seeds

Seeds from China were sent to many Colorado mailboxes. The Department of Agriculture has warned that the seeds may be an invasive species.

Unsolicited seeds from China that have arrived in Colorado mailboxes could pose an environmental threat, the state Department of Agriculture warned Tuesday.

The seeds, labeled as jewelry or other items, may be an invasive species that could choke out local plants, harm livestock, and endanger wildlife, the department said. Although it is not clear what type of seeds they are yet.

The seeds have been sent across the country. Some of the recipients ordered other seeds from Amazon but did not receive what they ordered, Mary Peck a spokesperson for the Department of Agriculture told The Gazette in an email.

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The federal Animal and Plant Health Inspection Service, Department of Homeland Security’s Customs and Border Protection, and state departments of agriculture are working together to catch the seeds before they are planted.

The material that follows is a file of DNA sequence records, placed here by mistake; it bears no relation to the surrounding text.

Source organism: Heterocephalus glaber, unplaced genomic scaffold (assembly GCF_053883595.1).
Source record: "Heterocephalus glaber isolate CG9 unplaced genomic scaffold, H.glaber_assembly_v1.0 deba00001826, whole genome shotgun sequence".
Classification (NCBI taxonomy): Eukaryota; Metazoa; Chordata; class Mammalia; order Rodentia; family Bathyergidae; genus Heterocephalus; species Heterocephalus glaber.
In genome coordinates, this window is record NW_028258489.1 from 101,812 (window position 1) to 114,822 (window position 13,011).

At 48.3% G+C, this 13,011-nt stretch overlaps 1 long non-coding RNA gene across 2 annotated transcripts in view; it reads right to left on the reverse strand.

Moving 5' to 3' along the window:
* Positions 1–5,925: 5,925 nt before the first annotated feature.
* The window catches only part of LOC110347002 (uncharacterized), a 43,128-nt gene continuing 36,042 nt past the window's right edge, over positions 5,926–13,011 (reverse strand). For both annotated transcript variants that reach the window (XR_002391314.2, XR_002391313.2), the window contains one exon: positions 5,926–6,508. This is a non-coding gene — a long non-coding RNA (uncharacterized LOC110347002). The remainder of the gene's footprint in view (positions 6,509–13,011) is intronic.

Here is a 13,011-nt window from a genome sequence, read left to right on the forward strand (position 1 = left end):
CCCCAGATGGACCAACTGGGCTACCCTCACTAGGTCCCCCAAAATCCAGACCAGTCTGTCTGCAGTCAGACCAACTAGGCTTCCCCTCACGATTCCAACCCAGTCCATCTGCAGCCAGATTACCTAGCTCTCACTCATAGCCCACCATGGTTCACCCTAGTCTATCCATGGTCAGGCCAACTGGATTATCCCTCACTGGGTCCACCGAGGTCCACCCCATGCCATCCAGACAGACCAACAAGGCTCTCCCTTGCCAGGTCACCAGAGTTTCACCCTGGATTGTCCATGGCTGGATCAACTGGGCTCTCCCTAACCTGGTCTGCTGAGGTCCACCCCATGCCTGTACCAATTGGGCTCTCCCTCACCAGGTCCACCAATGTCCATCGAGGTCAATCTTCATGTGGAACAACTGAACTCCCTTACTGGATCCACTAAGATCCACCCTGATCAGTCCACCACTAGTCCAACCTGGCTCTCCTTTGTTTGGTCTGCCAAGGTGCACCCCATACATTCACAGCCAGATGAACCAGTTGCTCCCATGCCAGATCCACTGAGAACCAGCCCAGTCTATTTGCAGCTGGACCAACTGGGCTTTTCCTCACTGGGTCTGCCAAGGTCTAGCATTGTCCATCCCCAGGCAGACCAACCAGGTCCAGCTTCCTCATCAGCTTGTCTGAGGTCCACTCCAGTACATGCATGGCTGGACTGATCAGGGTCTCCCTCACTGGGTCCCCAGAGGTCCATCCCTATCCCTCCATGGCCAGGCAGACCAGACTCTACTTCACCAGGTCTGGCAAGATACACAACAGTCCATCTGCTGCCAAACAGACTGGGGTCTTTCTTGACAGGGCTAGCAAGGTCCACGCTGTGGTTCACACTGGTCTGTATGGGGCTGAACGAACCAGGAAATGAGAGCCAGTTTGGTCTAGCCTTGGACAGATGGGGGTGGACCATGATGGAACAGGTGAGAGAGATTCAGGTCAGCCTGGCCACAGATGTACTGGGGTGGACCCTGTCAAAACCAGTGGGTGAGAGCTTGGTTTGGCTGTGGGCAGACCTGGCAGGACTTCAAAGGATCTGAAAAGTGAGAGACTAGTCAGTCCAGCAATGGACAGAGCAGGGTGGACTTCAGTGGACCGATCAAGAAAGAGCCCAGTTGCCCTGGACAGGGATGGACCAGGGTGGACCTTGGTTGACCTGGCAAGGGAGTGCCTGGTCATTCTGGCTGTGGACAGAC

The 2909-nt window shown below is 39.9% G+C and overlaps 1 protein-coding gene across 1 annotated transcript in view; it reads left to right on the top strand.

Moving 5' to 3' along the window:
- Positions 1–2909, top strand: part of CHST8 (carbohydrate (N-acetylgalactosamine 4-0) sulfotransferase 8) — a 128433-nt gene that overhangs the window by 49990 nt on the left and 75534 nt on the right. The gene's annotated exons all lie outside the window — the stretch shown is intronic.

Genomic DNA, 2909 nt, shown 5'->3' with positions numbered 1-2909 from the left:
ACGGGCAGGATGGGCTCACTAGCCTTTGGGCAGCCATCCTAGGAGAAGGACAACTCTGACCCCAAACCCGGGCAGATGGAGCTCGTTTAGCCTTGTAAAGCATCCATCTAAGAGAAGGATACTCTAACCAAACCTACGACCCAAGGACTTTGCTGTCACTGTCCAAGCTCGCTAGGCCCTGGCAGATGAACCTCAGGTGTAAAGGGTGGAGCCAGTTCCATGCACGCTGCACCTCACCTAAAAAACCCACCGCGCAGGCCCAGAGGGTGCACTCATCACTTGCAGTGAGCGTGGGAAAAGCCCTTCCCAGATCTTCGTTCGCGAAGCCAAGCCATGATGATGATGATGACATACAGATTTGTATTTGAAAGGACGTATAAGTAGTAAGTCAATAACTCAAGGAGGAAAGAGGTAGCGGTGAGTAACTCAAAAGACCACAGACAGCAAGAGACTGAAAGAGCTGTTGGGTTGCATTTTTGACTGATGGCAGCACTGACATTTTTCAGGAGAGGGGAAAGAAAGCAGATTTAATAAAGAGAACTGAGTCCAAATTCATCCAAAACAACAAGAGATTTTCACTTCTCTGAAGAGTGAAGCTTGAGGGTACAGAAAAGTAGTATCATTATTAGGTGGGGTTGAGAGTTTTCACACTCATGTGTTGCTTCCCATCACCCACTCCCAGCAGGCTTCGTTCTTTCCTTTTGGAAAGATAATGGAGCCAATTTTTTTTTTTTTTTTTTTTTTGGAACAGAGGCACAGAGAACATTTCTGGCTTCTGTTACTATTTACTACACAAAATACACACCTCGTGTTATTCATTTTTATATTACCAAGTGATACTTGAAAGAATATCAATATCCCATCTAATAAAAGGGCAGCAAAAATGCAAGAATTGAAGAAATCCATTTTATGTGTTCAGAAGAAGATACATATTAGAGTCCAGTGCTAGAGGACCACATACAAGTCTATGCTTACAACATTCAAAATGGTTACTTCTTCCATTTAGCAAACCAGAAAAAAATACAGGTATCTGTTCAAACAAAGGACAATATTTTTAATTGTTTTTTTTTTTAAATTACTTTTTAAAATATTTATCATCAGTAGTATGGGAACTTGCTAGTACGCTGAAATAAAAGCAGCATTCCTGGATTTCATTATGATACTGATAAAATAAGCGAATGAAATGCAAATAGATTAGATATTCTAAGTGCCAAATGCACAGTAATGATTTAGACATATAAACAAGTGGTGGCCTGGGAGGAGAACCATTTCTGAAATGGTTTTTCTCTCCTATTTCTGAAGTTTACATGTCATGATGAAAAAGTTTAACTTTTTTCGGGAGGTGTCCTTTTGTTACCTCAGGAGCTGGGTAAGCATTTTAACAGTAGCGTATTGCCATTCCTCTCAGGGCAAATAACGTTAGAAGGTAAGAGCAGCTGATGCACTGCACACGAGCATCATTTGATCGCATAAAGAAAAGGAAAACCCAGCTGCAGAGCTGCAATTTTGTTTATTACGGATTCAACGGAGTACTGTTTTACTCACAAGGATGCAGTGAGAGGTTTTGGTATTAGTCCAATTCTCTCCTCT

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The Colorado Department of Agriculture advised people who receive packages to keep the seeds in their original packaging with the mailing label, and contact the agency. Officials said residents shouldn't plant the seeds or throw them in the trash since they could sprout in land fills. 

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If you receive an unsolicited package of seeds, contact the Colorado Department of Agriculture’s hotline dedicated to the incident at 303-869-9081 or email cda_nursery@state.co.us.

The seeds have prompted warnings in 27 states and kicked off a federal investigation, the Associated Press reported.

Colorado is already at war with one invasive plant from China. Chinese clematis, a climbing vine is classified as a noxious weed here, which state officials are seeking to eradicate.

In Colorado Springs, one Chinese import can be found on most streets. The Chinese elm tree was brought to the city shortly after its founding because it can grow at high altitudes. It has since spread through the Pikes Peak region.

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@JessySnouwaert

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